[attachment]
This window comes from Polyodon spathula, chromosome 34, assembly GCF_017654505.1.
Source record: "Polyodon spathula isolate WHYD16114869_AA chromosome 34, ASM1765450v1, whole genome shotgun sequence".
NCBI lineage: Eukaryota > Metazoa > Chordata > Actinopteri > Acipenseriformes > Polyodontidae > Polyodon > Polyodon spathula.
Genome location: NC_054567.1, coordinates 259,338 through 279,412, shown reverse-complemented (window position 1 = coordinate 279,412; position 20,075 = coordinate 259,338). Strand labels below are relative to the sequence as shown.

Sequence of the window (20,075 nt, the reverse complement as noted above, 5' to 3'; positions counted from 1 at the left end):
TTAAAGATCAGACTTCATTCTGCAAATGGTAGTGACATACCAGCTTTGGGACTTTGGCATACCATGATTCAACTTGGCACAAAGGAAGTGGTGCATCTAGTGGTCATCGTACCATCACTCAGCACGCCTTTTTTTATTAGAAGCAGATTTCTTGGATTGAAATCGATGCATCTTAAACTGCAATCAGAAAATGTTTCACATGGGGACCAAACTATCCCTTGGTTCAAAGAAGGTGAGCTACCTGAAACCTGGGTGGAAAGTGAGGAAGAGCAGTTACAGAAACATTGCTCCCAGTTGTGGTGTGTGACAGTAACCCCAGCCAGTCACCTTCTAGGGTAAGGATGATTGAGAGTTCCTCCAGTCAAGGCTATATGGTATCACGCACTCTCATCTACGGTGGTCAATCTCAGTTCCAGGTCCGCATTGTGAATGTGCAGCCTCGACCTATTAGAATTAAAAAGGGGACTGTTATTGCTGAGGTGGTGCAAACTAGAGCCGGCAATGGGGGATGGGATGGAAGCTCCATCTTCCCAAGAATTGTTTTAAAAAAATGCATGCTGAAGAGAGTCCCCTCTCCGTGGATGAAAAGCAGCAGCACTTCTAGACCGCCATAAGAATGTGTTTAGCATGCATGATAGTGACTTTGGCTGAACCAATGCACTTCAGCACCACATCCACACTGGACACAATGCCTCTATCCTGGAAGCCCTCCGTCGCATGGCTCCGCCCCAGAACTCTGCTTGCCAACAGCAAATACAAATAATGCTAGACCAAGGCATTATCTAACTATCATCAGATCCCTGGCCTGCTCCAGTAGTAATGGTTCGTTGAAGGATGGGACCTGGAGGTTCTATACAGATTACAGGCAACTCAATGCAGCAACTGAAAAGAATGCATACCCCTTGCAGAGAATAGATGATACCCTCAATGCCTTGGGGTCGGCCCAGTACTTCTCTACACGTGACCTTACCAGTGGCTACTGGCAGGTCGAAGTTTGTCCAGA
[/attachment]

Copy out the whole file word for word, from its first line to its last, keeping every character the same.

This window comes from Polyodon spathula, chromosome 34, assembly GCF_017654505.1.
Source record: "Polyodon spathula isolate WHYD16114869_AA chromosome 34, ASM1765450v1, whole genome shotgun sequence".
NCBI lineage: Eukaryota > Metazoa > Chordata > Actinopteri > Acipenseriformes > Polyodontidae > Polyodon > Polyodon spathula.
Genome location: NC_054567.1, coordinates 259,338 through 279,412, shown reverse-complemented (window position 1 = coordinate 279,412; position 20,075 = coordinate 259,338). Strand labels below are relative to the sequence as shown.

Sequence of the window (20,075 nt, the reverse complement as noted above, 5' to 3'; positions counted from 1 at the left end):
TTAAAGATCAGACTTCATTCTGCAAATGGTAGTGACATACCAGCTTTGGGACTTTGGCATACCATGATTCAACTTGGCACAAAGGAAGTGGTGCATCTAGTGGTCATCGTACCATCACTCAGCACGCCTTTTTTTATTAGAAGCAGATTTCTTGGATTGAAATCGATGCATCTTAAACTGCAATCAGAAAATGTTTCACATGGGGACCAAACTATCCCTTGGTTCAAAGAAGGTGAGCTACCTGAAACCTGGGTGGAAAGTGAGGAAGAGCAGTTACAGAAACATTGCTCCCAGTTGTGGTGTGTGACAGTAACCCCAGCCAGTCACCTTCTAGGGTAAGGATGATTGAGAGTTCCTCCAGTCAAGGCTATATGGTATCACGCACTCTCATCTACGGTGGTCAATCTCAGTTCCAGGTCCGCATTGTGAATGTGCAGCCTCGACCTATTAGAATTAAAAAGGGGACTGTTATTGCTGAGGTGGTGCAAACTAGAGCCGGCAATGGGGGATGGGATGGAAGCTCCATCTTCCCAAGAATTGTTTTAAAAAAATGCATGCTGAAGAGAGTCCCCTCTCCGTGGATGAAAAGCAGCAGCACTTCTAGACCGCCATAAGAATGTGTTTAGCATGCATGATAGTGACTTTGGCTGAACCAATGCACTTCAGCACCACATCCACACTGGACACAATGCCTCTATCCTGGAAGCCCTCCGTCGCATGGCTCCGCCCCAGAACTCTGCTTGCCAACAGCAAATACAAATAATGCTAGACCAAGGCATTATCTAACTATCATCAGATCCCTGGCCTGCTCCAGTAGTAATGGTTCGTTGAAGGATGGGACCTGGAGGTTCTATACAGATTACAGGCAACTCAATGCAGCAACTGAAAAGAATGCATACCCCTTGCAGAGAATAGATGATACCCTCAATGCCTTGGGGTCGGCCCAGTACTTCTCTACACGTGACCTTACCAGTGGCTACTGGCAGGTCGAAGTTTGTCCAGA